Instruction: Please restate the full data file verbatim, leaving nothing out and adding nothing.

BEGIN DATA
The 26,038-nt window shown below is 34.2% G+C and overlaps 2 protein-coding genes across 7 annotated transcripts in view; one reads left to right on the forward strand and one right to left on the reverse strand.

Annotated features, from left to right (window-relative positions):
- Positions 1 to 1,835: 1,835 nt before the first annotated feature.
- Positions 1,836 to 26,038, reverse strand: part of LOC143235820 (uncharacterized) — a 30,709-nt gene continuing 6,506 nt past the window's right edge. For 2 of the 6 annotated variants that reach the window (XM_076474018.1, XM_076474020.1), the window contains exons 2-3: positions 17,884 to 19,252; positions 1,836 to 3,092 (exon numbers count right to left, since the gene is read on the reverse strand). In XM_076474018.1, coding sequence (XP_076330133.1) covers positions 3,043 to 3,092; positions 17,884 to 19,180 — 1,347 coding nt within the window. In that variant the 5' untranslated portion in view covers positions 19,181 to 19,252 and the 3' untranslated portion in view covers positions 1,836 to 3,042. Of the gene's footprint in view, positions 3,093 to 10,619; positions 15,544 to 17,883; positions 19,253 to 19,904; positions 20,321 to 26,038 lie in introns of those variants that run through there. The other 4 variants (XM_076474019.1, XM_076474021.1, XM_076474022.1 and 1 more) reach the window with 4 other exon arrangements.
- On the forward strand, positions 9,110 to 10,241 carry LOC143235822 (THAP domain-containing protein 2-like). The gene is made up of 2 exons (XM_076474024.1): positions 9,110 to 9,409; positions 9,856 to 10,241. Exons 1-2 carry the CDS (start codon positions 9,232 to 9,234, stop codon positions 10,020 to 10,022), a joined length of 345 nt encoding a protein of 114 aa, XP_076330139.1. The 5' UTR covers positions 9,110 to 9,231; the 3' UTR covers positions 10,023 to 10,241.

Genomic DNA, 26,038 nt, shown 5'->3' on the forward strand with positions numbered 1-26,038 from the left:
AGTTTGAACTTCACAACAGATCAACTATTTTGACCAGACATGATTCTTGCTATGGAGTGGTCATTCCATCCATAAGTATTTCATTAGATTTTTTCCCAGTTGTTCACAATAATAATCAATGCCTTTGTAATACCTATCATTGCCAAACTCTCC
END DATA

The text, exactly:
The 26,038-nt window shown below is 34.2% G+C and overlaps 2 protein-coding genes across 7 annotated transcripts in view; one reads left to right on the forward strand and one right to left on the reverse strand.

Annotated features, from left to right (window-relative positions):
- Positions 1 to 1,835: 1,835 nt before the first annotated feature.
- Positions 1,836 to 26,038, reverse strand: part of LOC143235820 (uncharacterized) — a 30,709-nt gene continuing 6,506 nt past the window's right edge. For 2 of the 6 annotated variants that reach the window (XM_076474018.1, XM_076474020.1), the window contains exons 2-3: positions 17,884 to 19,252; positions 1,836 to 3,092 (exon numbers count right to left, since the gene is read on the reverse strand). In XM_076474018.1, coding sequence (XP_076330133.1) covers positions 3,043 to 3,092; positions 17,884 to 19,180 — 1,347 coding nt within the window. In that variant the 5' untranslated portion in view covers positions 19,181 to 19,252 and the 3' untranslated portion in view covers positions 1,836 to 3,042. Of the gene's footprint in view, positions 3,093 to 10,619; positions 15,544 to 17,883; positions 19,253 to 19,904; positions 20,321 to 26,038 lie in introns of those variants that run through there. The other 4 variants (XM_076474019.1, XM_076474021.1, XM_076474022.1 and 1 more) reach the window with 4 other exon arrangements.
- On the forward strand, positions 9,110 to 10,241 carry LOC143235822 (THAP domain-containing protein 2-like). The gene is made up of 2 exons (XM_076474024.1): positions 9,110 to 9,409; positions 9,856 to 10,241. Exons 1-2 carry the CDS (start codon positions 9,232 to 9,234, stop codon positions 10,020 to 10,022), a joined length of 345 nt encoding a protein of 114 aa, XP_076330139.1. The 5' UTR covers positions 9,110 to 9,231; the 3' UTR covers positions 10,023 to 10,241.

Genomic DNA, 26,038 nt, shown 5'->3' on the forward strand with positions numbered 1-26,038 from the left:
AGTTTGAACTTCACAACAGATCAACTATTTTGACCAGACATGATTCTTGCTATGGAGTGGTCATTCCATCCATAAGTATTTCATTAGATTTTTTCCCAGTTGTTCACAATAATAATCAATGCCTTTGTAATACCTATCATTGCCAAACTCTCC